The way we communicate with people has changed much over the years, and especially so since the coming of age of cell phones. Once more and more people started owning one of these devices communication became less face-to-face and more through digital means like text messaging. The use of SMS only grew once smartphones came around but things changed quickly when messaging apps were developed and people started using things like Facebook's Messenger and Whatsapp to send messages. Plenty of people still use SMS as a means for communicating, but there are many more users of the various messaging services due to their expanded capabilities over regular SMS.
This led to the adoption of RCS or "Rich Communication Services" for its ability to do more than the standard messaging protocol used to run SMS. RCS is currently only supported by one carrier at this point: T-Mobile with their recently announced Advanced Messaging, and it is only currently supported by one device: The Samsung Galaxy Core Prime. T-Mobile has mentioned however that they plan to update the Galaxy S5 and the Galaxy S6 to support RCS sometime in the near future, when exactly is not certain. If you haven't already guessed by the statement above, RCS does not work on current phones, and thus far none of the carriers save for T-Mobile have it implemented. This doesn't mean however, that carriers such as AT&T and Verizon won't begin to start using RCS.
What exactly is RCS and why should you care? The easiest explanation is that RCS will allow you to do more than standard SMS messaging. It's an enhanced version of the SMS and MMS services you already know, essentially it's SMS and MMS evolved. Examples of what it can do include group messaging and the ability to send larger media files through a message that are up to 10MB in file size to recipients. You could also use it to share your location while engaged in a voice call or just simply share your location through messages, and it allows you to see when the people you're talking with are responding to something you've said, basically you can see when they're typing back to you. You can already see this type of technology in messaging apps like Whatsapp, Groupme and others.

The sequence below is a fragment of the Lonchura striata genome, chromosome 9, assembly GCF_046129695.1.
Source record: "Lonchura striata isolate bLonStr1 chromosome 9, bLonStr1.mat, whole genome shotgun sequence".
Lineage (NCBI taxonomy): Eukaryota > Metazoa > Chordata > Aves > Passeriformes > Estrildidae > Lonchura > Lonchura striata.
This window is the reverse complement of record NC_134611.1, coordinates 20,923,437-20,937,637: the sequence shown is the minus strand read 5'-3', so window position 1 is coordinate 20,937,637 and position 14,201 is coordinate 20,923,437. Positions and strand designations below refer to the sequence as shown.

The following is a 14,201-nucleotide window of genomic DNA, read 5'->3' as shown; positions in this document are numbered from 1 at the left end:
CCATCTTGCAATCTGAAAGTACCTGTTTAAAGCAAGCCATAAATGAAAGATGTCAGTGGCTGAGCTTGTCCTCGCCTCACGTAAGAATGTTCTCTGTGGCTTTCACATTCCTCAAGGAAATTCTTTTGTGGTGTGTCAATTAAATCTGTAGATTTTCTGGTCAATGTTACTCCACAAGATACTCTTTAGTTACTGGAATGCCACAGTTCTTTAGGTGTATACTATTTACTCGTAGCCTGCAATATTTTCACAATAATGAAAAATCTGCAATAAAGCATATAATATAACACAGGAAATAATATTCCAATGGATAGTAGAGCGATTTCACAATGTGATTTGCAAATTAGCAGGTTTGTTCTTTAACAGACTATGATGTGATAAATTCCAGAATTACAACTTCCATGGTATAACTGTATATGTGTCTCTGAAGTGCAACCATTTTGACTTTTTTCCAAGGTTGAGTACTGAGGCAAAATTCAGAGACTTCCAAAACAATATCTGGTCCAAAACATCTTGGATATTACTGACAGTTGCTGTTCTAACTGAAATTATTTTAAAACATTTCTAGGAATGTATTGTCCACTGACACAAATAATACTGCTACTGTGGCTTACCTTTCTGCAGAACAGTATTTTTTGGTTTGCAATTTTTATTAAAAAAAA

RCS may have a slow rolling adoption at first, but even once it's deployed fully you will still need compatible handsets as well as an app that supports the new protocol. Over time standard text messaging apps as well as popular messaging service apps may end up supporting RCS. As it stands now though there is a special messaging app which you need for this to work, if you're on T-Mobile's network and either have the Galaxy Core Prime, or the Galaxy S5/Galaxy S6 once they get software updates to support the feature. When RCS gets rolling, users won't need to download any apps and create accounts to start using it. Since it's text messaging, think of it like using the current form of SMS and MMS. You send a message out from your phone number to another number and a person is able to read that message. This will be a benefit to those that don't want to create extra accounts or link existing social accounts to other messaging apps. Whether or not more carriers support RCS in the future is still unknown, but it wouldn't be a surprise to see more major carriers roll this out over time and eventually trickle down to other smaller carriers, and eventually take over as the new standard.